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Principles of Economics

Principles of Economics

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Published by dragoi
good book for economics
good book for economics

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Categories:Business/Law, Finance
Published by: dragoi on Apr 19, 2010
Copyright:Attribution Non-commercial


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Get any book for free on: www.Abika.com1
 Principles of Economics
By Alfred MarshallGet any book for free on:www.Abika.com
Get any book for free on: www.Abika.com2
Principles of Economics: An introductory volumeby Alfred Marshall1890Book One: Preliminary SurveyChapter 1Introduction1. Political economy or economics is a study of mankind inthe ordinary business of life; it examines that part ofindividual and social action which is most closely connected withthe attainment and with the use of the material requisites ofwellbeing.Thus it is on the one side a study of wealth; and on theother, and more important side, a part of the study of man. Forman's character has been moulded by his every-day work, and thematerial resources which he thereby procures, more than by anyother influence unless it be that of his religious ideals; andthe two great forming agencies of the world's history have beenthe religious and the economic. Here and there the ardour of themilitary or the artistic spirit has been for a while predominant:but religious and economic influences have nowhere been displacedfrom the front rank even for a time; and they have nearly alwaysbeen more important than all others put together. Religiousmotives are more intense than economic, but their direct actionseldom extends over so large a part of life. For the business bywhich a person earns his livelihood generally fills his thoughtsduring by far the greater part of those hours in which his mindis at its best; during them his character is being formed by theway in which he uses his faculties in his work, by the thoughtsand the feelings which it suggests, and by his relations to hisassociates in work, his employers or his employees.And very often the influence exerted on a person's characterby the amount of his income is hardly less, if it is less, thanthat exerted by the way in which it is earned. It may make littledifference to the fulness of life of a family whether its yearlyincome is £1000 or £5000; but it makes a very great differencewhether the income is £30 or £150: for with £150 the family has,with £30 it has not, the material conditions of a complete life.It is true that in religion, in the family affections and infriendship, even the poor may find scope for many of thosefaculties which are the source of the highest happiness. But theconditions which surround extreme poverty, especially in denselycrowded places, tend to deaden the higher faculties. Those whohave been called the Residuum of our large towns have littleopportunity for friendship; they know nothing of the decenciesand the quiet, and very little even of the unity of family life;and religion often fails to reach them. No doubt their physical,mental, and moral ill-health is partly due to other causes thanpoverty: but this is the chief cause.And, in addition to the Residuum, there are vast numbers ofpeople both in town and country who are brought up withinsufficient food, clothing, and house-room; whose education isbroken off early in order that they may go to work for wages; who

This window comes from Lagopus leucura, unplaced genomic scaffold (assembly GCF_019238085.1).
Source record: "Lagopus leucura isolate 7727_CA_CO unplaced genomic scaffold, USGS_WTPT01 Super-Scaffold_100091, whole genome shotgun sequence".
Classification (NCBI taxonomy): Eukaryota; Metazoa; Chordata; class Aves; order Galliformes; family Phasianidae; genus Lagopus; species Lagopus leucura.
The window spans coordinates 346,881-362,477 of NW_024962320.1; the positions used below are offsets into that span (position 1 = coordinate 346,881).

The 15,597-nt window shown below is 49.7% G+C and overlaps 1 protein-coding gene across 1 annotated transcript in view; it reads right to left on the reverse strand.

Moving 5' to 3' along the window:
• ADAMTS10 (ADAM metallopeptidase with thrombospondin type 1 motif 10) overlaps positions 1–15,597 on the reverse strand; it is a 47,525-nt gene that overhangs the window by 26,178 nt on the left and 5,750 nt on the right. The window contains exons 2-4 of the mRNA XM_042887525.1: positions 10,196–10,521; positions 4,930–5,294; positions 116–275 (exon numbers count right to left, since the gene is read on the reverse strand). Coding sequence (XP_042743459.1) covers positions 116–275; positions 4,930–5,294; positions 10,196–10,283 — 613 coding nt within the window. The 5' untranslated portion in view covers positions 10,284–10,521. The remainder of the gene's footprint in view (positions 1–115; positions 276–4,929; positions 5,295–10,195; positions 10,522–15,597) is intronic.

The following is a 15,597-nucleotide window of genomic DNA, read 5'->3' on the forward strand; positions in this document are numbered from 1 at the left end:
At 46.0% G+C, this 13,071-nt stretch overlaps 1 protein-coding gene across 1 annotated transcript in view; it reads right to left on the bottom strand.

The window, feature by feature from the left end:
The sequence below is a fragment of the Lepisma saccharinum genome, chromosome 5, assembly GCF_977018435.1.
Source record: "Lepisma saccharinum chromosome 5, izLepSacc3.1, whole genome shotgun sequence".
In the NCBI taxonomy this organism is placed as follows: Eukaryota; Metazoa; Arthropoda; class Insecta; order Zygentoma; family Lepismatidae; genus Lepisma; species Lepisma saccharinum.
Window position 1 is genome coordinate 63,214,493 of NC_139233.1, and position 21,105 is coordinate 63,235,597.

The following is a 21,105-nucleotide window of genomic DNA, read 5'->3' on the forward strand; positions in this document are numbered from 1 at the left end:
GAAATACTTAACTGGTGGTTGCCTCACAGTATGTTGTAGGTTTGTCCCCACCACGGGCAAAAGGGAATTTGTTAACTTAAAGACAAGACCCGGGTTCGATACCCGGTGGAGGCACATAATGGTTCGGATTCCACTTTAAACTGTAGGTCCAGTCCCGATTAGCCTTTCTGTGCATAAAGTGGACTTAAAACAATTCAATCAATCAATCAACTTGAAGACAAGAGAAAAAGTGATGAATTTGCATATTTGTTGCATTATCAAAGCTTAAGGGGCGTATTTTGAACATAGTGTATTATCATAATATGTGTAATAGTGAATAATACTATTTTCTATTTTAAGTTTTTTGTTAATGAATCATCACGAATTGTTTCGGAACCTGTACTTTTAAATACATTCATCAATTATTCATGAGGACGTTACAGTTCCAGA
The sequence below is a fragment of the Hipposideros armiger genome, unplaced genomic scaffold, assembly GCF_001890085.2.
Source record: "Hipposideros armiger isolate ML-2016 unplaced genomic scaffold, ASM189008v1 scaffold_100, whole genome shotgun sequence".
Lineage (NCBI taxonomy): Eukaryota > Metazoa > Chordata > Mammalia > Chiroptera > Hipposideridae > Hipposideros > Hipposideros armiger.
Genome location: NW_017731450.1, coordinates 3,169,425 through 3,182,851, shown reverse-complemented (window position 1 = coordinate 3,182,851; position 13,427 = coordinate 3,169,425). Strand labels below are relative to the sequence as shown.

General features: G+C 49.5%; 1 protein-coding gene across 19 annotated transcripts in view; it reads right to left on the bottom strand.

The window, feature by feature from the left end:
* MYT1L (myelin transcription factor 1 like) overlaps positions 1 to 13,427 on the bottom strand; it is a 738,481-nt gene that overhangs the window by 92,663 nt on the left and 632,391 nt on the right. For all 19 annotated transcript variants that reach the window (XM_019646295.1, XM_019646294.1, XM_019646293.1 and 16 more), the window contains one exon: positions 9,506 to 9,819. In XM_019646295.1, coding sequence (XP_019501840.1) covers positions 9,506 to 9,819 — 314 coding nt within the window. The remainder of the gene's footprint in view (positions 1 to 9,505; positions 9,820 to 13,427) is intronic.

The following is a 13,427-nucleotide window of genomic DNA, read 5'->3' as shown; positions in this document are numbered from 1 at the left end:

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thenceforth are engaged during long hours in exhausting toil withimperfectly nourished bodies, and have therefore no chance ofdeveloping their higher mental faculties. Their life is notnecessarily unhealthy or unhappy. Rejoicing in their affectionstowards God and man, and perhaps even possessing some naturalrefinement of feeling, they may lead lives that are far lessincomplete than those of many, who have more material wealth.But, for all that, their poverty is a great and almost unmixedevil to them. Even when they are well, their weariness oftenamounts to pain, while their pleasures are few; and when sicknesscomes, the suffering caused by poverty increases tenfold. And,though a contented spirit may go far towards reconciling them tothese evils, there are others to which it ought not to reconcilethem. Overworked and undertaught, weary and careworn, withoutquiet and without leisure, they have no chance of making the bestof their mental faculties.Although then some of the evils which commonly go withpoverty are not its necessary consequences; yet, broadlyspeaking, "the destruction of the poor is their poverty," and thestudy of the causes of poverty is the study of the causes of thedegradation of a large part of mankind.2. Slavery was regarded by Aristotle as an ordinance ofnature, and so probably was it by the slaves themselves in oldentime. The dignity of man was proclaimed by the Christianreligion: it has been asserted with increasing vehemence duringthe last hundred years: but, only through the spread of educationduring quite recent times, are we beginning to feel the fullimport of the phrase. Now at last we are setting ourselvesseriously to inquire whether it is necessary that there should beany so-called "lower classes" at all: that is, whether there needbe large numbers of people doomed from their birth to hard workin order to provide for others the requisites of a refined andcultured life; while they themselves are prevented by theirpoverty and toil from having any share or part in that life.The hope that poverty and ignorance may gradually beextinguished, derives indeed much support from the steadyprogress of the working classes during the nineteenth century.The steam-engine has relieved them of much exhausting anddegrading toil; wages have risen; education has been improved andbecome more general; the railway and the printing-press haveenabled members of the same trade in different parts of thecountry to communicate easily with one another, and to undertakeand carry out broad and far-seeing lines of policy; while thegrowing demand for intelligent work has caused the artisanclasses to increase so rapidly that they now outnumber thosewhose labour is entirely unskilled. A great part of the artisanshave ceased to belong to the "lower classes" in the sense inwhich the term was originally used; and some of them already leada more refined and noble life than did the majority of the upperclasses even a century ago.This progress has done more than anything else to givepractical interest to the question whether it is reallyimpossible that all should start in the world with a fair chanceof leading a cultured life, free from the pains of poverty andthe stagnating influences of excessive mechanical toil; and thisquestion is being pressed to the front by the growing earnestnessof the age. The question cannot be fully answered by economic